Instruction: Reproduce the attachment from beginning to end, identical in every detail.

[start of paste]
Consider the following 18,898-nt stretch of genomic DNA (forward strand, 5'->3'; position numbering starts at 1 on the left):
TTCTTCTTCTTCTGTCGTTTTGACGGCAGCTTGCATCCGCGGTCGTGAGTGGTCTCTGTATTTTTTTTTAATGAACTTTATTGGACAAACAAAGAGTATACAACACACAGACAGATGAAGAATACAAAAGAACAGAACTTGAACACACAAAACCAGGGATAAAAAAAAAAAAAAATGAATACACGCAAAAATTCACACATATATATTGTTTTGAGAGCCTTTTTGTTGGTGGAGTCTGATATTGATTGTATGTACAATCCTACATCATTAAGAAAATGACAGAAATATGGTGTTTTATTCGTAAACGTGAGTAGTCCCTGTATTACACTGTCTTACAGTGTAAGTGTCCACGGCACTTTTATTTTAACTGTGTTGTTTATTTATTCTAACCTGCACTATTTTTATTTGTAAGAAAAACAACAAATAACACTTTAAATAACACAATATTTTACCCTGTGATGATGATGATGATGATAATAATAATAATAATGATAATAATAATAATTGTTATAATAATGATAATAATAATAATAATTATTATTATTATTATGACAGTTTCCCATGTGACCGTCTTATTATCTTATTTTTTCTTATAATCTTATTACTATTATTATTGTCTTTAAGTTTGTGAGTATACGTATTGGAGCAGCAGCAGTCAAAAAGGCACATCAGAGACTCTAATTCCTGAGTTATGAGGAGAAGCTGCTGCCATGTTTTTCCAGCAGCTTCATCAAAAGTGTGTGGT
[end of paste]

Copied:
Consider the following 18,898-nt stretch of genomic DNA (forward strand, 5'->3'; position numbering starts at 1 on the left):
TTCTTCTTCTTCTGTCGTTTTGACGGCAGCTTGCATCCGCGGTCGTGAGTGGTCTCTGTATTTTTTTTTAATGAACTTTATTGGACAAACAAAGAGTATACAACACACAGACAGATGAAGAATACAAAAGAACAGAACTTGAACACACAAAACCAGGGATAAAAAAAAAAAAAAATGAATACACGCAAAAATTCACACATATATATTGTTTTGAGAGCCTTTTTGTTGGTGGAGTCTGATATTGATTGTATGTACAATCCTACATCATTAAGAAAATGACAGAAATATGGTGTTTTATTCGTAAACGTGAGTAGTCCCTGTATTACACTGTCTTACAGTGTAAGTGTCCACGGCACTTTTATTTTAACTGTGTTGTTTATTTATTCTAACCTGCACTATTTTTATTTGTAAGAAAAACAACAAATAACACTTTAAATAACACAATATTTTACCCTGTGATGATGATGATGATGATAATAATAATAATAATGATAATAATAATAATTGTTATAATAATGATAATAATAATAATAATTATTATTATTATTATGACAGTTTCCCATGTGACCGTCTTATTATCTTATTTTTTCTTATAATCTTATTACTATTATTATTGTCTTTAAGTTTGTGAGTATACGTATTGGAGCAGCAGCAGTCAAAAAGGCACATCAGAGACTCTAATTCCTGAGTTATGAGGAGAAGCTGCTGCCATGTTTTTCCAGCAGCTTCATCAAAAGTGTGTGGT